Viewer Indiscretion

Brian by Jeremy Cooper. London: Fitzcarraldo Editions. 186 pages. $18.

The cover of Brian

I HAVE FREQUENTLY BEEN SEATED in the dark near those who have variously been called “the pilly-sweater crowd,” “cinemaniacs,” or “Titus-heads” (referring to the two main movie theaters at MoMA). They are pejorative terms for a certain type of New York City cinephile, one whose zeal for the seventh art seems to have been leached of all pleasure and has instead transmogrified into grim compulsion. Demographically, they are often (but not always) white, male, and middle-aged or older.

The eponymous protagonist of Jeremy Cooper’s novel Brian fits that profile, yet he is a Londoner. At age thirty-nine he becomes a “buff” or a “regular” at the BFI Southbank (known as the National Film Theatre from 1951 to 2007), anodyne terms that he accepts, though “categories and titles worried him, a form, he felt, of social control.” When his colleagues at the Camden Housing Department (where he is responsible for keeping lease and freehold records up to date) call him a “movie geek,” he recoils at the expression, “prepar[ing] in response the simple description of himself as a man who loved cinema.”

It is the only love in his life. A volcel of ambiguous sexuality—“bi or nei, he used to say to himself, nei being his abbreviated term for neither”—Brian lives alone in a small, rented apartment on Kentish Town Road. He is a creature of tenacious habit, lunching at the same Italian café every day at 2:15, “to avoid the crush.” Though he had wanted to become a member of the British Film Institute for years, he failed to do so because of his general terror of anything new and his lifelong tendency of “dwelling on the multiple possible consequences of a single act and feeling the need to precision-weigh the varied benefits and costs.” But finally realizing “that he needed release somehow from the pressure in his head,” he becomes a member, his visits to the BFI gradually increasing from once every two weeks to nightly.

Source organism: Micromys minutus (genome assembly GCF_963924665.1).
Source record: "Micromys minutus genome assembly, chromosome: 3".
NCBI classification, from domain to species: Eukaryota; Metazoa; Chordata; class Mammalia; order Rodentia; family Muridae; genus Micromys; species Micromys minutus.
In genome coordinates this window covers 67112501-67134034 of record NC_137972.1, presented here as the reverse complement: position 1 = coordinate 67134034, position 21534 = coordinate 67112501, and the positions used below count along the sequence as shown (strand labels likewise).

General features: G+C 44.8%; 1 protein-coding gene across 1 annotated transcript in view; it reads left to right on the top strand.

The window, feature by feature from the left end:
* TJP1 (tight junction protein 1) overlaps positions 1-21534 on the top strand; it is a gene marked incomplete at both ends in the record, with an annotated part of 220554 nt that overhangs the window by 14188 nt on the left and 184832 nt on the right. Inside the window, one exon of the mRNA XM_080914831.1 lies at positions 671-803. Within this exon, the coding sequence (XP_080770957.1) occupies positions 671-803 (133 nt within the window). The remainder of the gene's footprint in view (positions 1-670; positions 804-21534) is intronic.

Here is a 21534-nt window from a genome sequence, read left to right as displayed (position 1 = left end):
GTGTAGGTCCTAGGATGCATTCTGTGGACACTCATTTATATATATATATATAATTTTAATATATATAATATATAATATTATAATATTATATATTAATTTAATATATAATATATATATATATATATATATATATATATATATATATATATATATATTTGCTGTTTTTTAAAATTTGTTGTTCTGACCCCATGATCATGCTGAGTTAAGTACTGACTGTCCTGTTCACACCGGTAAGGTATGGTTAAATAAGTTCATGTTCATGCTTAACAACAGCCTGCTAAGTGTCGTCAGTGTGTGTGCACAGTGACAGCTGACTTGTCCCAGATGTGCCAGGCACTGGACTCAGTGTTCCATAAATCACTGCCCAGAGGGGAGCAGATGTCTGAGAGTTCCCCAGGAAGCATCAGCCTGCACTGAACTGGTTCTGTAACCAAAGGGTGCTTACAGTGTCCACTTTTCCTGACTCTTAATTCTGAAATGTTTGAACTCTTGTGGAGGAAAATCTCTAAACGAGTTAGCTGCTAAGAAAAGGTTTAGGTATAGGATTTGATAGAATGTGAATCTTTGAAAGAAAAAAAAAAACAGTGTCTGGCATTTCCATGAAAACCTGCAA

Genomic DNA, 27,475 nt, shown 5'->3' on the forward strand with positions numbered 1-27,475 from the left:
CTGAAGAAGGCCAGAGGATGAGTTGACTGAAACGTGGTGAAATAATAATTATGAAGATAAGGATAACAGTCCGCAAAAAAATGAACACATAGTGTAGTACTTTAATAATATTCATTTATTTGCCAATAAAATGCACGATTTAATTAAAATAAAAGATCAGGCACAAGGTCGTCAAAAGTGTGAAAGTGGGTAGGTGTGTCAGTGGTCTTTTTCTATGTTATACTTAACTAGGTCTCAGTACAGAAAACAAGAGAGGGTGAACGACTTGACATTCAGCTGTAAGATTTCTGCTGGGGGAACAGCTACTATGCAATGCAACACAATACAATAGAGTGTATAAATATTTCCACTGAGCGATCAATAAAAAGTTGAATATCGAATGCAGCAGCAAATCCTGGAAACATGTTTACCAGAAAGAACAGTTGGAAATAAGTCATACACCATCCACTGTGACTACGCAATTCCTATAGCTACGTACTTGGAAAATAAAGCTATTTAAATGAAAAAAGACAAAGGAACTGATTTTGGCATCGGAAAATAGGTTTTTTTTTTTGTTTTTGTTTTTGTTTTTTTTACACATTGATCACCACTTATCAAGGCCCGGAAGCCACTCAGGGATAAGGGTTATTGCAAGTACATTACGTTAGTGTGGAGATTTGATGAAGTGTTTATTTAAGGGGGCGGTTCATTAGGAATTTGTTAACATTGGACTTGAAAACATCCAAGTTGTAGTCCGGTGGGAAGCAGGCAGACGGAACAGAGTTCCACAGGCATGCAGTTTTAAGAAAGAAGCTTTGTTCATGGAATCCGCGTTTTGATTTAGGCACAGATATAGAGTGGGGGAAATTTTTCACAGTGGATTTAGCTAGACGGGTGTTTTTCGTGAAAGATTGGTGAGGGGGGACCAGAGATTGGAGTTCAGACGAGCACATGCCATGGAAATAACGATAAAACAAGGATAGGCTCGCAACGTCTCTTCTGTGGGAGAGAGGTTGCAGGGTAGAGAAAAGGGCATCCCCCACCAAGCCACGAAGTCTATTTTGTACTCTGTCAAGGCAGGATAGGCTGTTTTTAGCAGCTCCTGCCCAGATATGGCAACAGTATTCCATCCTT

Brian is the seventh novel by Cooper, whose several works of nonfiction, including books on nineteenth-century furniture, YBAs, and artist’s postcards, plus his frequent appearances on BBC’s Antiques Roadshow, suggest wide-ranging enthusiasms akin to, if not as monomaniacal as, the title character’s for film (Cooper has described himself as a “frequent visitor” to the BFI from the late 1980s and throughout the ’90s). The novel spans about thirty years, from roughly 1988, the inaugural year of Brian’s buffdom, to 2018, by which time he, now a few years into retirement, is watching two movies each evening. Told in close third person, Brian unfolds neutrally and with little at stake, the frictionless description of the extremely circumscribed life of its protagonist often segueing to plot synopses and analyses of the scores of movies he takes in.

Yoichiro Yoda, Jackson Theatre, 2018, oil on canvas, 20" × 24". Courtesy: the artist
Yoichiro Yoda, Jackson Theatre, 2018, oil on canvas, 20″ × 24″. Courtesy: the artist

The titles of the films themselves, their release dates easy enough to google, help establish the passing of the years, as does reference, usually fleeting, to historical events: the Lockerbie disaster, the death of Princess Di, the Iraq War, the London bombings of 2005, the ubiquity of digital devices and streaming services (and their baleful effect on cinema attendance). Biographical details about Brian are parceled out sparingly—we don’t learn his surname until well into the book’s second half—but we do find out that his birth and childhood were marked by events so harrowing that he has had no contact with any of his family since the funeral of his mother, who died when he was sixteen.